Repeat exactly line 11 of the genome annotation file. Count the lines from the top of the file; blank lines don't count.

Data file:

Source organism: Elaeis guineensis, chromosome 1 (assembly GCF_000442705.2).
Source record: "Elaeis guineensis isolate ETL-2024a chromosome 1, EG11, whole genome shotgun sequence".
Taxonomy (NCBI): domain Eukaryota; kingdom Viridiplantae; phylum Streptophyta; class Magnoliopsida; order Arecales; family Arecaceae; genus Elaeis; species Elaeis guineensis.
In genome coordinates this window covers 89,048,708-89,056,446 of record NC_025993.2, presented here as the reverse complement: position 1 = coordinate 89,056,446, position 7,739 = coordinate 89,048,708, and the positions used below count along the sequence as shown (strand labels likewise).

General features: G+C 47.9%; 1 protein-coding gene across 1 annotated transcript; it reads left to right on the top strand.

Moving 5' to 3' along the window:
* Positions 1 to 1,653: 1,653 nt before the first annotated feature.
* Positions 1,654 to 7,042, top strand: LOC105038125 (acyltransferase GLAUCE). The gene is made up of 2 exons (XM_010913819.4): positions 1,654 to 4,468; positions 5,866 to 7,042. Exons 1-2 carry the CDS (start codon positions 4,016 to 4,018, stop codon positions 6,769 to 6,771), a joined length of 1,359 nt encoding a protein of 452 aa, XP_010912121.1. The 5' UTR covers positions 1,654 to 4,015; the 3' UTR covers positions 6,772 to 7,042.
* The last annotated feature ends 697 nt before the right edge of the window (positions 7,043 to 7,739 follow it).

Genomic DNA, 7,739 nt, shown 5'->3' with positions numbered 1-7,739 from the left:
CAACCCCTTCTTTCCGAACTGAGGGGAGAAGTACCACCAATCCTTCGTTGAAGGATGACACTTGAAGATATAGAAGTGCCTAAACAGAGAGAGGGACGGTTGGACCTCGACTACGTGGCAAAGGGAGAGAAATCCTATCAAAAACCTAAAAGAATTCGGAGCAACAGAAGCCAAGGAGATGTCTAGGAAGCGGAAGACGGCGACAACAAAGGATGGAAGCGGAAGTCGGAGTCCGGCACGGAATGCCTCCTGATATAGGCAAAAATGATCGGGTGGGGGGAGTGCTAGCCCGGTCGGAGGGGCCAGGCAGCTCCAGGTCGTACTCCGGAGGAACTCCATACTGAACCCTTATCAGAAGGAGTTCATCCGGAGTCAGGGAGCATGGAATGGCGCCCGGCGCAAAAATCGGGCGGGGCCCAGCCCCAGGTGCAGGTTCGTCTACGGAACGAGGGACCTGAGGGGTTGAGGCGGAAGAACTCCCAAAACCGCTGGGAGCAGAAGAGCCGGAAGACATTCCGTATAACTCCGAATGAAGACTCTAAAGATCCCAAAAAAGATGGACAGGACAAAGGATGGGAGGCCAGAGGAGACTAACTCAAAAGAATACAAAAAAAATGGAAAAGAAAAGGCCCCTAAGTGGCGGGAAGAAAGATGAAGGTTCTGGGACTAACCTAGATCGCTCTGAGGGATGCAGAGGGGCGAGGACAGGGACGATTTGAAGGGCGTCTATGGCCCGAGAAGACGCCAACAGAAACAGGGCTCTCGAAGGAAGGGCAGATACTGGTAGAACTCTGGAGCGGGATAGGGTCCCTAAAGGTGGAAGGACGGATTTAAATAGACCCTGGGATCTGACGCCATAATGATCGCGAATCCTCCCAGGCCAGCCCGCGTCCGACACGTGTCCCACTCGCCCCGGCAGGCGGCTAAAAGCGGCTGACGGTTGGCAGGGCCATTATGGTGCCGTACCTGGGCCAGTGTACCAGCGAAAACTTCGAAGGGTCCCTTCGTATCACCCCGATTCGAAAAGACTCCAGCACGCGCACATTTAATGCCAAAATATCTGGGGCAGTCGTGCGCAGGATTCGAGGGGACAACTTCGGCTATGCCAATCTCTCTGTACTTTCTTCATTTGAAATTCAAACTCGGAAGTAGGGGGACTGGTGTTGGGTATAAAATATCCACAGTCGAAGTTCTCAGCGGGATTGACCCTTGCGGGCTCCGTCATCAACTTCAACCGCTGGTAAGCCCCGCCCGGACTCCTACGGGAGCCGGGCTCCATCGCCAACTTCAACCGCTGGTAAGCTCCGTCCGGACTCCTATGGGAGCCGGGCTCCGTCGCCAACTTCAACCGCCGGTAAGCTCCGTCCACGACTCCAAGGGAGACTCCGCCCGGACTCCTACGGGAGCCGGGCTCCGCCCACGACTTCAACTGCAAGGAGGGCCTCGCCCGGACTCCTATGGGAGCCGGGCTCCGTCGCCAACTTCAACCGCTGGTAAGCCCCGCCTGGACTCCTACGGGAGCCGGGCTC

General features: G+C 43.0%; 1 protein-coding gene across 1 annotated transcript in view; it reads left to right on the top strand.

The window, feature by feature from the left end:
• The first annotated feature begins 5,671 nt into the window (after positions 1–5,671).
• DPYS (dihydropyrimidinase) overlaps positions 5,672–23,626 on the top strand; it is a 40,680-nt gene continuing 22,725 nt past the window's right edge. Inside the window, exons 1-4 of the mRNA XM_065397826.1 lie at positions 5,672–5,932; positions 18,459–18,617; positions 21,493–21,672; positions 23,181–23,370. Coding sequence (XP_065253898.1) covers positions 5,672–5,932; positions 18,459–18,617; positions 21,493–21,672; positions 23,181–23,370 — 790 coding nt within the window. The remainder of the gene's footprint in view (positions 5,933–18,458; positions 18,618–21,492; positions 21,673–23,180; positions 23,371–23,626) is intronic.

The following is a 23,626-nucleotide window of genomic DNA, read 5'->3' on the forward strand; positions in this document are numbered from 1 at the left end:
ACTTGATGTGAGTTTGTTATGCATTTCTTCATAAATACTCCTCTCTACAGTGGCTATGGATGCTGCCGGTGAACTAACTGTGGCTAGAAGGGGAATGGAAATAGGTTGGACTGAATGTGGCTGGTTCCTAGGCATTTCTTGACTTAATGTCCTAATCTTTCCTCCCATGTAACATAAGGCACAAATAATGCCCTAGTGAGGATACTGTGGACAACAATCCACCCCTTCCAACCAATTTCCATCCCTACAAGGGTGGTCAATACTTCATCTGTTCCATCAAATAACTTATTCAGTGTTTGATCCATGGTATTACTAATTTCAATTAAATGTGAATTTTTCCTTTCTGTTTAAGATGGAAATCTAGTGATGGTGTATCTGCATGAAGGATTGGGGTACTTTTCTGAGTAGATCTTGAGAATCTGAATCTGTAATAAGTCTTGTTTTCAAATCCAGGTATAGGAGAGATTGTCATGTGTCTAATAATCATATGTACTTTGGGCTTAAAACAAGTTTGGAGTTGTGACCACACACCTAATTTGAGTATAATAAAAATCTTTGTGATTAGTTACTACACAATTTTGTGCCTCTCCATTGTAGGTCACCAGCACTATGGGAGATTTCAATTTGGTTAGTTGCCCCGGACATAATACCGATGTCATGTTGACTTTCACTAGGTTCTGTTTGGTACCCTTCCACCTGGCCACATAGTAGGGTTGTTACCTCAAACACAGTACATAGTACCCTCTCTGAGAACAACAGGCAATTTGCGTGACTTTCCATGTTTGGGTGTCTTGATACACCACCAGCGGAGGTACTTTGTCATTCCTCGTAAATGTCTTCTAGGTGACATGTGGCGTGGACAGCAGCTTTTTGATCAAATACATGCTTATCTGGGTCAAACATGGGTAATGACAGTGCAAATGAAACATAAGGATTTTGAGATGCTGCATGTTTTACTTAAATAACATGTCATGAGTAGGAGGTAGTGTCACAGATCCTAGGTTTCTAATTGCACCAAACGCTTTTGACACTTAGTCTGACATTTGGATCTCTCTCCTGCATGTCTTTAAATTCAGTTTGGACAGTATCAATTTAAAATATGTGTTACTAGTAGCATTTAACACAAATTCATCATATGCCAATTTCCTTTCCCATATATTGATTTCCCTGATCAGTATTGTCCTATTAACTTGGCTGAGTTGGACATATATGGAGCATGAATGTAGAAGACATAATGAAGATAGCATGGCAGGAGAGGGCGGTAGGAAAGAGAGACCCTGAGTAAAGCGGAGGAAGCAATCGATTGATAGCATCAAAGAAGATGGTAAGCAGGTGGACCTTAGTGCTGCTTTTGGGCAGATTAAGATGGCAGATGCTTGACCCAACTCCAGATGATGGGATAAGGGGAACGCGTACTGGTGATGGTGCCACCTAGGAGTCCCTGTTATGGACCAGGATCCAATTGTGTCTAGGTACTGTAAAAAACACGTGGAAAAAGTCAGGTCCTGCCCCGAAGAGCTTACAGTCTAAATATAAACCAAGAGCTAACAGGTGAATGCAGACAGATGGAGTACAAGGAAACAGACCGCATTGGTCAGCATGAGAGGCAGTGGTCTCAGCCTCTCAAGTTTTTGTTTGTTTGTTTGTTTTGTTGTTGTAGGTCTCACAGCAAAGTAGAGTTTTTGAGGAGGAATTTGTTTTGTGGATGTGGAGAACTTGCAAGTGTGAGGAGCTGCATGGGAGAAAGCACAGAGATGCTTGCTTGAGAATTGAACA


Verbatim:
CAACCCCTTCTTTCCGAACTGAGGGGAGAAGTACCACCAATCCTTCGTTGAAGGATGACACTTGAAGATATAGAAGTGCCTAAACAGAGAGAGGGACGGTTGGACCTCGACTACGTGGCAAAGGGAGAGAAATCCTATCAAAAACCTAAAAGAATTCGGAGCAACAGAAGCCAAGGAGATGTCTAGGAAGCGGAAGACGGCGACAACAAAGGATGGAAGCGGAAGTCGGAGTCCGGCACGGAATGCCTCCTGATATAGGCAAAAATGATCGGGTGGGGGGAGTGCTAGCCCGGTCGGAGGGGCCAGGCAGCTCCAGGTCGTACTCCGGAGGAACTCCATACTGAACCCTTATCAGAAGGAGTTCATCCGGAGTCAGGGAGCATGGAATGGCGCCCGGCGCAAAAATCGGGCGGGGCCCAGCCCCAGGTGCAGGTTCGTCTACGGAACGAGGGACCTGAGGGGTTGAGGCGGAAGAACTCCCAAAACCGCTGGGAGCAGAAGAGCCGGAAGACATTCCGTATAACTCCGAATGAAGACTCTAAAGATCCCAAAAAAGATGGACAGGACAAAGGATGGGAGGCCAGAGGAGACTAACTCAAAAGAATACAAAAAAAATGGAAAAGAAAAGGCCCCTAAGTGGCGGGAAGAAAGATGAAGGTTCTGGGACTAACCTAGATCGCTCTGAGGGATGCAGAGGGGCGAGGACAGGGACGATTTGAAGGGCGTCTATGGCCCGAGAAGACGCCAACAGAAACAGGGCTCTCGAAGGAAGGGCAGATACTGGTAGAACTCTGGAGCGGGATAGGGTCCCTAAAGGTGGAAGGACGGATTTAAATAGACCCTGGGATCTGACGCCATAATGATCGCGAATCCTCCCAGGCCAGCCCGCGTCCGACACGTGTCCCACTCGCCCCGGCAGGCGGCTAAAAGCGGCTGACGGTTGGCAGGGCCATTATGGTGCCGTACCTGGGCCAGTGTACCAGCGAAAACTTCGAAGGGTCCCTTCGTATCACCCCGATTCGAAAAGACTCCAGCACGCGCACATTTAATGCCAAAATATCTGGGGCAGTCGTGCGCAGGATTCGAGGGGACAACTTCGGCTATGCCAATCTCTCTGTACTTTCTTCATTTGAAATTCAAACTCGGAAGTAGGGGGACTGGTGTTGGGTATAAAATATCCACAGTCGAAGTTCTCAGCGGGATTGACCCTTGCGGGCTCCGTCATCAACTTCAACCGCTGGTAAGCCCCGCCCGGACTCCTACGGGAGCCGGGCTCCATCGCCAACTTCAACCGCTGGTAAGCTCCGTCCGGACTCCTATGGGAGCCGGGCTCCGTCGCCAACTTCAACCGCCGGTAAGCTCCGTCCACGACTCCAAGGGAGACTCCGCCCGGACTCCTACGGGAGCCGGGCTCCGCCCACGACTTCAACTGCAAGGAGGGCCTCGCCCGGACTCCTATGGGAGCCGGGCTCCGTCGCCAACTTCAACCGCTGGTAAGCCCCGCCTGGACTCCTACGGGAGCCGGGCTC